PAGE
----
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Wars of the Spanish Succession (Fidem Pacis)

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Wars of the Spanish Succession
Beginning:

1522

End:

1605

Place:

Spain

Outcome:

Treaty of Lisbon, accession of the House of Baetica to the throne

Combatants

Kentian supporters
Prydain
England (from 1594)
Aquitaine

Baetican supporters
Lyonesse
Burgundy

Commanders

Arthwr II of Prydain
Arthwr III of Prydain
Branwen of Prydain
Fatima of Prydain
Athelstan I of Prydain

Charles, Duke of Baetica
Ferdinand II, Duke of Baetica
Ferdinand III, Duke of Baetica
Alfonso I, Duke of Baetica
Ramiro V of Spain

Strength

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Casualties and Losses

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The Wars of the Spanish Succession were a series of conflicts in the 16th and 17th centuries between rival contenders to the throne of Spain and their supporters, following the death of King Ramiro IV. Initially the main candidates were Ramiro's grandson in the female line, King Arthwr II of Prydain, and his nephew Charles, Duke of Baetica, who had the support of many Spanish nobles. However, the dispute lasted long after their deaths and was continued by their heirs.

After ten years of war Arthwr overcame Charles' forces and was confirmed as King of Spain, a position which he was successfully able to pass on to his heirs. Charles fled into exile in Italy, where he and his descendants plotted their return.

In 1594 the House of Kent came to an end with the death of Queen Fatima I of Prydain and Spain. She was succeeded in Prydain by Athelstan I, King of England and Norway, but in Spain the uncertainty and sudden lack of central authority quickly degenerated into civil war. Alfonso, Duke of Baetica, took the opportunity to invade and quickly won over much of the country before Athelstan's forces had a chance to consolidate power. By 1605 Alfonso's son Ramiro was in almost complete control of Spain. In the Treaty of Lisbon signed that year Athelstan renounced the throne in favour of Ramiro, thus finally bringing peace to the kingdom.

Death and Succession of Ramiro IV

Ramiro IV died in December 1522, having reigned for nearly fifty years in an unprecedented era of peace and prosperity. During his reign Spain had become wealthy through trade and colonization in Leifria, culminating in the establishment of permanent diplomatic relations with the Sapa Inca of Tawantinsuyu.

Ramiro's only surviving child was his daughter, Isabella. His eldest grandchild was her son King Arthwr II of Prydain of the House of Kent, who also held positions in the Spanish nobility as Duke of Galicia and Count of Porto. Under the customary Spanish laws of succession Isabella would be next in line for the throne, followed by Arthwr.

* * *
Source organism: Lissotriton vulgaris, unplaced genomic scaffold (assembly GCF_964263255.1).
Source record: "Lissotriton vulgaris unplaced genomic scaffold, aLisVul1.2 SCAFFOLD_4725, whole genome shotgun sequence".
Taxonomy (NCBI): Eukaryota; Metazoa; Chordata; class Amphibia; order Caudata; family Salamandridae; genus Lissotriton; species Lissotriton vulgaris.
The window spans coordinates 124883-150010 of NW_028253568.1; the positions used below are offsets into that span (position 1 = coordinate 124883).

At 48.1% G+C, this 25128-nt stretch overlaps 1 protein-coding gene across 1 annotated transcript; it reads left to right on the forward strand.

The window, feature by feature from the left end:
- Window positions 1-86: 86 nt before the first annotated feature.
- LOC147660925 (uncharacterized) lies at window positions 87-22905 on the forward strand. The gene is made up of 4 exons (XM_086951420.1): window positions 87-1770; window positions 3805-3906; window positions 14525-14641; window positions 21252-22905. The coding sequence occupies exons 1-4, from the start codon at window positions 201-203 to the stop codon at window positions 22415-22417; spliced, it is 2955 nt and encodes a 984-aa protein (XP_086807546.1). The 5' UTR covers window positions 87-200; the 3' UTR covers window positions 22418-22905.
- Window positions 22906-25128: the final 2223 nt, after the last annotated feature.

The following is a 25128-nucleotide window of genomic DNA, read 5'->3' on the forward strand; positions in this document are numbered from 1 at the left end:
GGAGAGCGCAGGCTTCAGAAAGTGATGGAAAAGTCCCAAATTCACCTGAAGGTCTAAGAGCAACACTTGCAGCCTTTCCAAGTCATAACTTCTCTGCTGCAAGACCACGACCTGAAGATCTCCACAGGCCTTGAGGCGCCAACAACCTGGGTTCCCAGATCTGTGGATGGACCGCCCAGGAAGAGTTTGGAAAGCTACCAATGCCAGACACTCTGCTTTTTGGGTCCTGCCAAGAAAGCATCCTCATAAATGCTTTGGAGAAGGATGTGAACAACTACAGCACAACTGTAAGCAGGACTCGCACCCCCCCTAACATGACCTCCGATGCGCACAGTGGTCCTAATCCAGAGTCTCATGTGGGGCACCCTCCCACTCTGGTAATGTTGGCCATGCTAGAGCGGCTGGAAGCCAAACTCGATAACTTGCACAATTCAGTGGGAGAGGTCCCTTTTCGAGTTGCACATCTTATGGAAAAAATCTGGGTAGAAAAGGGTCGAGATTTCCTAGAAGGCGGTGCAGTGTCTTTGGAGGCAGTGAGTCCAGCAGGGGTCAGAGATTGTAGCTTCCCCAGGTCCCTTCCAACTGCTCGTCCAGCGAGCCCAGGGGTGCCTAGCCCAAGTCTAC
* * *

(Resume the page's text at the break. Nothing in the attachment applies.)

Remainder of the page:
However, much of the Spanish high nobility were wary about the prospect of being ruled by a woman, and even more so about being ruled from far-off Prydain. They threw their support therefore behind the ambitious Carlo, Duke of Baetica, a nephew of King Ramiro and a male-line member of the dynasty, and pressured the king to name him as official heir. Ramiro died before he could make a decision, and both Carlo and Isabella laid claim to the throne and began preparing for a fight.

Outreak of War

In February 1523 Arthwr arrived in Spain with his household troops, hoping on behalf of his mother to find a peaceful solution to the crisis. Encouraged by the promises of the Galician and Lusitanian lords of their support, he marched inland and took control of Toledo before sending his emissary to Carlo.

Carlo rejected any negotiations, asserting that he, according to the wishes of the people and of the late king, was the only lawful king. His wealthy and populous estates in Baetica, as well as his many allies across southern and eastern Spain, gave him a formidable army to call upon, and he expected to be able to seize most of the country and have himself crowned before Arthwr was able to receive any reinforcements. With some 12,000 mercenaries and men at arms he marched on Toledo, gathering allied units along the way.

In May, however, news arrived that Isabella had died, meaning that Arthwr inherited her claim. He lost no time in gathering his Spanish allies and having himself crowned in Toledo, then sent messengers all across Spain urging the locals to support their rightful king. A number of Carlo's captains deserted him when the news spread, so that by the time the two forces eventually faced one another just south of Toledo the Kentian army actually outnumbered the Baeticans by a small margin.

At the Battle of Consuegra on the 4th August the Baeticans were beaten decisively and forced to retreat. A number of mercenary companies defected at this point and joined Arthwr in harrassing the remaining Baeticans south. Carlo escaped south and took up positions in the fortress of Alacrenejo, blocking the route south into Baetica, while waiting for the forces of his cousin the Duke of Valencia to relieve him.

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